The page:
I ‘ve been mostly off the bike for the last six months, because my shoulder is still unstable, filled with angry bees, and stiff as a church pew. I watched my riding buddies depart for a hundred mile gravel event last weekend, and now I’m nostalgic for the days when I could subject myself to that flavor of suffering. I’ll get back there. I know I will. In the meantime, I thought I’d share my thoughts on how to approach a hard century ride.
First, of all, 100 is a big number, psychologically daunting, and that probably is your biggest challenge. Getting over it. 100 miles can look all sorts of ways, from pan flat to spiky, and how hard your day is going to be is not related, strictly speaking, to the triple digit number assigned to it.
Don’t think of it as riding 100 miles. Just think of it as riding your bike all day (unless you’re very fast, but then, this isn’t for you, is it?). It would be easy to default to platitudes about staying in the moment, just riding the mile you’re on, but that’s too cute. You have to think a little of the future, but don’t think too much about it.
For example, you need to eat all the food you can. Don’t overstuff, but this is not a time for cutting back on calories. Your number one job is to fuel the effort, and it takes a lot of fuel. You don’t get any extra credit for just squeaking by calorically. Do yourself a favor and eliminate the possibility that you’ll run out of gas. That means packing as much food as you can carry, and/or availing yourself of every bit of food you can at rest stations or convenience store stops.
Also, ration your water. Dehydration is just as dangerous as going calorie negative. That doesn’t mean you should be pounding water the way I’m suggesting you should pound Oreos. Hypernatremia is a thing, and I’ve seen it end people’s days just as readily as dehydration. Drink slowly and steadily. Think about where your next water is coming from. On hot days, don’t hesitate to add electrolyte to your bottles. Again, all the calories are good. Salt is an underappreciated resource.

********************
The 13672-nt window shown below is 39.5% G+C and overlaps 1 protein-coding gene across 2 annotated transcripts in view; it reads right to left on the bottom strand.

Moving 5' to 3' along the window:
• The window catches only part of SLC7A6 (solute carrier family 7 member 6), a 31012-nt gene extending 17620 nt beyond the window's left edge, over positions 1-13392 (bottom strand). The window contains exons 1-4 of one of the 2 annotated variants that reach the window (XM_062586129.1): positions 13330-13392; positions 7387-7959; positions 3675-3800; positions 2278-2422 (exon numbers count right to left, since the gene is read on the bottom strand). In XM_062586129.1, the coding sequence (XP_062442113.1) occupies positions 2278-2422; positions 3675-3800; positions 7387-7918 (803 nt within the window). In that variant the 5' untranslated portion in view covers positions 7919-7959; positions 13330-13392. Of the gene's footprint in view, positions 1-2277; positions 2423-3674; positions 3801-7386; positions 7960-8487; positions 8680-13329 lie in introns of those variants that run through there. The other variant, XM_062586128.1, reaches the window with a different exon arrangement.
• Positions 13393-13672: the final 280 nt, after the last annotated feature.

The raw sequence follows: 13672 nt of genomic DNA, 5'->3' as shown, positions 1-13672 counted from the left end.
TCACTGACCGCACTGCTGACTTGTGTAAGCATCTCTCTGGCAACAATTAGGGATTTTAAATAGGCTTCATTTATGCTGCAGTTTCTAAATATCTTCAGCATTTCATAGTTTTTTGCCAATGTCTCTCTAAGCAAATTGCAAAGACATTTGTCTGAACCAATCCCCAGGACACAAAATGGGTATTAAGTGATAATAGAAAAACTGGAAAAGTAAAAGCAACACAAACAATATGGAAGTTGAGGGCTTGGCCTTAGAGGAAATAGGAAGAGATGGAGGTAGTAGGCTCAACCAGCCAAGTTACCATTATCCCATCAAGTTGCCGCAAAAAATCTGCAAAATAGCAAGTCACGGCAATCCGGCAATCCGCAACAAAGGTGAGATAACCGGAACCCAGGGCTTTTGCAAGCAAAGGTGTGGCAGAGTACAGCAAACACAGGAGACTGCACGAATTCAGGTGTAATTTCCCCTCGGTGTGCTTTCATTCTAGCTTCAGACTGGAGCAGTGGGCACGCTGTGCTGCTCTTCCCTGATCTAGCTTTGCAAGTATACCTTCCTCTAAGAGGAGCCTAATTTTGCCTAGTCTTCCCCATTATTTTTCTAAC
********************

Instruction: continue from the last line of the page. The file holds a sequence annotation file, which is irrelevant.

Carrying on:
In a lot of ways, resource management is your whole job on a hundred mile ride. I don’t worry about speed. I don’t worry about time. I focus on eating and drinking, and keeping the pedals ticking over.
Whatever you do, keep going. You’re going to get tired. You’ll stop and rest. Do not rest too long, no matter how tired you are. Keep moving. The only way to get to the end is to continually move towards the finish. It sounds so simple, but it can be hard to do, especially if you’re riding in a group. The longer you sit around, the stiffer you become, the harder it is to get back in the rhythm. There is also the question of temperature.
Maintaining a constant temperature, as much as possible, is critical. Don’t let yourself overheat. Don’t let yourself get too cold. The recovery from either of these states takes a toll on the body you’ll pay for later. The more you are moving, the easier it is to regulate your temperature. There is a whole separate screed here about dressing in layers, packing clothes that are low volume, etc., but if you keep moving, mostly your body will find its optimal heat and hold it.
Finally, and I already said this once, forget about the finish. I have never ridden a century whose finish didn’t surprise me. Obsessed with it as I wrung every last bit of energy out of my body, I spent too much time visualizing the end. But the end has always been nearer or farther than I imagined, easier or harder. All that time is wasted, and it distracts you from the important work outlined above.
Also, lift your head up. You have all day. See where you are. Let yourself be a little distracted. Enjoy it. Be cheerful. You’re an idiot for taking this on, the best kind of idiot. Now act like it.